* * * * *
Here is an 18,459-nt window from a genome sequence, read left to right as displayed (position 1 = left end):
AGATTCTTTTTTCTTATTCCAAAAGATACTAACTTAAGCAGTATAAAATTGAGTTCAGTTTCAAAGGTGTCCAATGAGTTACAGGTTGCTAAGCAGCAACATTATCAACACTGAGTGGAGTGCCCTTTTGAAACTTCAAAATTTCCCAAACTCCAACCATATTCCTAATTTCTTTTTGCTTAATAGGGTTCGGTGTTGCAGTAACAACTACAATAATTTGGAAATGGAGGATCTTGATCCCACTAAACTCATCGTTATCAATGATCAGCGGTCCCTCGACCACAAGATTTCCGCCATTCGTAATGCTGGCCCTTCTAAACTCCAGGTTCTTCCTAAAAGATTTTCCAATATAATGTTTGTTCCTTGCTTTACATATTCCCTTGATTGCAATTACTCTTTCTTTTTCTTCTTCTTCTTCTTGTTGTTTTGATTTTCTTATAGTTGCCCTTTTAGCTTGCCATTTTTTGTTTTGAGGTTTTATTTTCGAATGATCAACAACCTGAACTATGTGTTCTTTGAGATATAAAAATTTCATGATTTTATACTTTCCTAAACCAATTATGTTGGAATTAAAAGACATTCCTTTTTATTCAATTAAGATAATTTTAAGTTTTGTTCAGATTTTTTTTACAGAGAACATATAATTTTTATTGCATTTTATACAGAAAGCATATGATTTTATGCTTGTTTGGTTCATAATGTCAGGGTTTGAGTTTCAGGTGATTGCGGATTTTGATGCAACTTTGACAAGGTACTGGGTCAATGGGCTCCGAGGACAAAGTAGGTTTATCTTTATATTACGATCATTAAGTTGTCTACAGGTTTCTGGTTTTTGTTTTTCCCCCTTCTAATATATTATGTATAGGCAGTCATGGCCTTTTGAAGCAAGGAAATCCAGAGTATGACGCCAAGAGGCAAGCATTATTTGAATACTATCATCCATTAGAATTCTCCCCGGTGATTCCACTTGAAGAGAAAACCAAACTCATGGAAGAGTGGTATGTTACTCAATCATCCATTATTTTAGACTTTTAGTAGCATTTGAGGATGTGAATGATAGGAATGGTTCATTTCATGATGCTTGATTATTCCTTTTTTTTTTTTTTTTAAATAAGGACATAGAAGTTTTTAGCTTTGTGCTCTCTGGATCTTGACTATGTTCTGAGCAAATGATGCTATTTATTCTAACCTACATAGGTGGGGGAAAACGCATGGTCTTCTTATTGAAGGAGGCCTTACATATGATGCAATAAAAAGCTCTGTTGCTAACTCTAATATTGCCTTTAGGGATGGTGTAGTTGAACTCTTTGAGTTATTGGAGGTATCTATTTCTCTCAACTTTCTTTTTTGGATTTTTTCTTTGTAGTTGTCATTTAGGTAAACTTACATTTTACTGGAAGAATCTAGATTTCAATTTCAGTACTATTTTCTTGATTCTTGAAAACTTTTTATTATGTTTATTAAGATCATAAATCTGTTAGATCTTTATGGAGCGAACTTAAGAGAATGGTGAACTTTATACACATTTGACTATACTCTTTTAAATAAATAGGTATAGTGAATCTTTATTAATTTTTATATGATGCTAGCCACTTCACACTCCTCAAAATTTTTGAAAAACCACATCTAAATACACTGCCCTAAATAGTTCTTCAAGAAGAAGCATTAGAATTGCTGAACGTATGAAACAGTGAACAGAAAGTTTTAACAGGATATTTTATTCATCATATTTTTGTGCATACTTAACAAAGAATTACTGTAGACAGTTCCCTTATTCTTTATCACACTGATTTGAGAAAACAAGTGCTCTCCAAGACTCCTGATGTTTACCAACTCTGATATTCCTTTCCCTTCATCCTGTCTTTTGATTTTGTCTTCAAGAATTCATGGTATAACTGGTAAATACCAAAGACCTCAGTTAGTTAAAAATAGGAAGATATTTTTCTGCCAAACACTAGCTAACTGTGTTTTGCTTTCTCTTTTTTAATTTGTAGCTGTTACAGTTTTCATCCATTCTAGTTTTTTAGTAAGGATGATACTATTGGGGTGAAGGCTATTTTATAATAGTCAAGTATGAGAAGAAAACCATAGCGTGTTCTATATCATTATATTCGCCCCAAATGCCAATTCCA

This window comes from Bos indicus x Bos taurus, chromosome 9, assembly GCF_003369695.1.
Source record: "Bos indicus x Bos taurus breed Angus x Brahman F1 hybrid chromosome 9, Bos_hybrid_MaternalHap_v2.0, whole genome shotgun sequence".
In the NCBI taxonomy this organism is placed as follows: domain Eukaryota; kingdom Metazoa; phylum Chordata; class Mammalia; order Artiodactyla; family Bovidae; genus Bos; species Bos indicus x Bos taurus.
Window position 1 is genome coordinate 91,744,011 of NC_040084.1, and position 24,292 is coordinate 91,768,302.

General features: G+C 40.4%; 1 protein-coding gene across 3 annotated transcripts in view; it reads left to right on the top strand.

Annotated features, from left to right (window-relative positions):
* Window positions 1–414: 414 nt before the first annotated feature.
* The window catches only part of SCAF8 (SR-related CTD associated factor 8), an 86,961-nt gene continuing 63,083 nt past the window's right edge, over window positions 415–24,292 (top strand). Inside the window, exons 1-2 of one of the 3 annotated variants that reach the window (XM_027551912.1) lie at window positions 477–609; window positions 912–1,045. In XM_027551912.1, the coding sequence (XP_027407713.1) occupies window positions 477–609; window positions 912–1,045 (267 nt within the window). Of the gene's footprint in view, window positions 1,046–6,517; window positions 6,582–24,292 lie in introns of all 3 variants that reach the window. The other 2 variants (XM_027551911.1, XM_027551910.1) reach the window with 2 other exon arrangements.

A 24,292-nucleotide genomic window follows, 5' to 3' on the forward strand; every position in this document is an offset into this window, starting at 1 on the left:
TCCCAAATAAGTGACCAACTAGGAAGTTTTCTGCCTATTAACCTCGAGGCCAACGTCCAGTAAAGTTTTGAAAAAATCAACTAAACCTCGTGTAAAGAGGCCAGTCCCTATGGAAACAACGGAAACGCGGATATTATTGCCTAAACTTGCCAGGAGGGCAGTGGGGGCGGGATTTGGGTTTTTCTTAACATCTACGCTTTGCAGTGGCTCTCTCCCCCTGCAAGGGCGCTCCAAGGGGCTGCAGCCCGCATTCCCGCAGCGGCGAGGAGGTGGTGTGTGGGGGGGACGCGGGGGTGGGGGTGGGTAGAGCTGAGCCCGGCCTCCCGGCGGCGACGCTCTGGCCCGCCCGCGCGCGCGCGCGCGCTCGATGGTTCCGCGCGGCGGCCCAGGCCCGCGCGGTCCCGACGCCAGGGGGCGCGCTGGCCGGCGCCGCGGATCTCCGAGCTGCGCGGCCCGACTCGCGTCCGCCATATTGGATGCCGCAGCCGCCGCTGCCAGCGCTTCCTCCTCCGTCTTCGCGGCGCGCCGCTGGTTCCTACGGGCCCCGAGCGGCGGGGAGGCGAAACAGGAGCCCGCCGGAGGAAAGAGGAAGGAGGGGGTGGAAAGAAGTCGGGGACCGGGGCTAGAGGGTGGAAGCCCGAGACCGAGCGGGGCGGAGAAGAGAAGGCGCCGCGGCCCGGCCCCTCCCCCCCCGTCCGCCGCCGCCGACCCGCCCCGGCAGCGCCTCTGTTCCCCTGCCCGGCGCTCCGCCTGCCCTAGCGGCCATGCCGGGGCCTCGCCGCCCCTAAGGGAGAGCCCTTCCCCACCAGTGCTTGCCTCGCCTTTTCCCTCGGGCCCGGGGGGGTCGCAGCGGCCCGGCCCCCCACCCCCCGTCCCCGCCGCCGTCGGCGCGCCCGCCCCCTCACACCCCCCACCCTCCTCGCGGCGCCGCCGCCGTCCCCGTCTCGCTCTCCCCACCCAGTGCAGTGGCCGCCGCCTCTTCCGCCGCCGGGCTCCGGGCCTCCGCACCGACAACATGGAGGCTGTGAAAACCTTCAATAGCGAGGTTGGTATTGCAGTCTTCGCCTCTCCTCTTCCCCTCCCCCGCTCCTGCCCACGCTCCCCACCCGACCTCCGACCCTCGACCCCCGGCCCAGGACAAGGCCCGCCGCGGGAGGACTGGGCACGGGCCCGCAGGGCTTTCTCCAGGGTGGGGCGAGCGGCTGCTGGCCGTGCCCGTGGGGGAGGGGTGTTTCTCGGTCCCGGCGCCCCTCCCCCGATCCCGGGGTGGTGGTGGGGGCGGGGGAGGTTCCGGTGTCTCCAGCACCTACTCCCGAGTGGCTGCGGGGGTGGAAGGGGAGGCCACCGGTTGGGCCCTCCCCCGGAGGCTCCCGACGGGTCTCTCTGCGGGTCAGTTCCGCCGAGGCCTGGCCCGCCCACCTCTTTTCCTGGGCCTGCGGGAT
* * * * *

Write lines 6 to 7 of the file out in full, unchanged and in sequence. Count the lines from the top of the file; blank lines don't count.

Window position 1 is genome coordinate 91,744,011 of NC_040084.1, and position 24,292 is coordinate 91,768,302.

General features: G+C 40.4%; 1 protein-coding gene across 3 annotated transcripts in view; it reads left to right on the top strand.